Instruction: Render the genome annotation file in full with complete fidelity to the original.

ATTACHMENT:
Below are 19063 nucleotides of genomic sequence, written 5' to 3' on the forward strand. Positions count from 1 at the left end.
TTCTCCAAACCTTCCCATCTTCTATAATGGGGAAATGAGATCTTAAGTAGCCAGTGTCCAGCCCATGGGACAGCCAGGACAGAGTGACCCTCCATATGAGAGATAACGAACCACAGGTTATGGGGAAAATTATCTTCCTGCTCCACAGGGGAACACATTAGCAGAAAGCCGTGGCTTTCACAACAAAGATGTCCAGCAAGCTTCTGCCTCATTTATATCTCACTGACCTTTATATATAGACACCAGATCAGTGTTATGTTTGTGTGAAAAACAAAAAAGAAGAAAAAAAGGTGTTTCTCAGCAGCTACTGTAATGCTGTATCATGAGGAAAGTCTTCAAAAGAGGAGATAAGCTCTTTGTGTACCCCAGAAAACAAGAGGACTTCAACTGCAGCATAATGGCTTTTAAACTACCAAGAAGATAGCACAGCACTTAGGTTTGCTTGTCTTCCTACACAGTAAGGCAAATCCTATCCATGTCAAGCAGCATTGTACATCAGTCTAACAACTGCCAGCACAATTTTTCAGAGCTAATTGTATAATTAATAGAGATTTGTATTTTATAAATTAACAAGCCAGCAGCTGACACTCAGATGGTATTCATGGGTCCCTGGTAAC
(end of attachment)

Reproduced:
Below are 19063 nucleotides of genomic sequence, written 5' to 3' on the forward strand. Positions count from 1 at the left end.
TTCTCCAAACCTTCCCATCTTCTATAATGGGGAAATGAGATCTTAAGTAGCCAGTGTCCAGCCCATGGGACAGCCAGGACAGAGTGACCCTCCATATGAGAGATAACGAACCACAGGTTATGGGGAAAATTATCTTCCTGCTCCACAGGGGAACACATTAGCAGAAAGCCGTGGCTTTCACAACAAAGATGTCCAGCAAGCTTCTGCCTCATTTATATCTCACTGACCTTTATATATAGACACCAGATCAGTGTTATGTTTGTGTGAAAAACAAAAAAGAAGAAAAAAAGGTGTTTCTCAGCAGCTACTGTAATGCTGTATCATGAGGAAAGTCTTCAAAAGAGGAGATAAGCTCTTTGTGTACCCCAGAAAACAAGAGGACTTCAACTGCAGCATAATGGCTTTTAAACTACCAAGAAGATAGCACAGCACTTAGGTTTGCTTGTCTTCCTACACAGTAAGGCAAATCCTATCCATGTCAAGCAGCATTGTACATCAGTCTAACAACTGCCAGCACAATTTTTCAGAGCTAATTGTATAATTAATAGAGATTTGTATTTTATAAATTAACAAGCCAGCAGCTGACACTCAGATGGTATTCATGGGTCCCTGGTAAC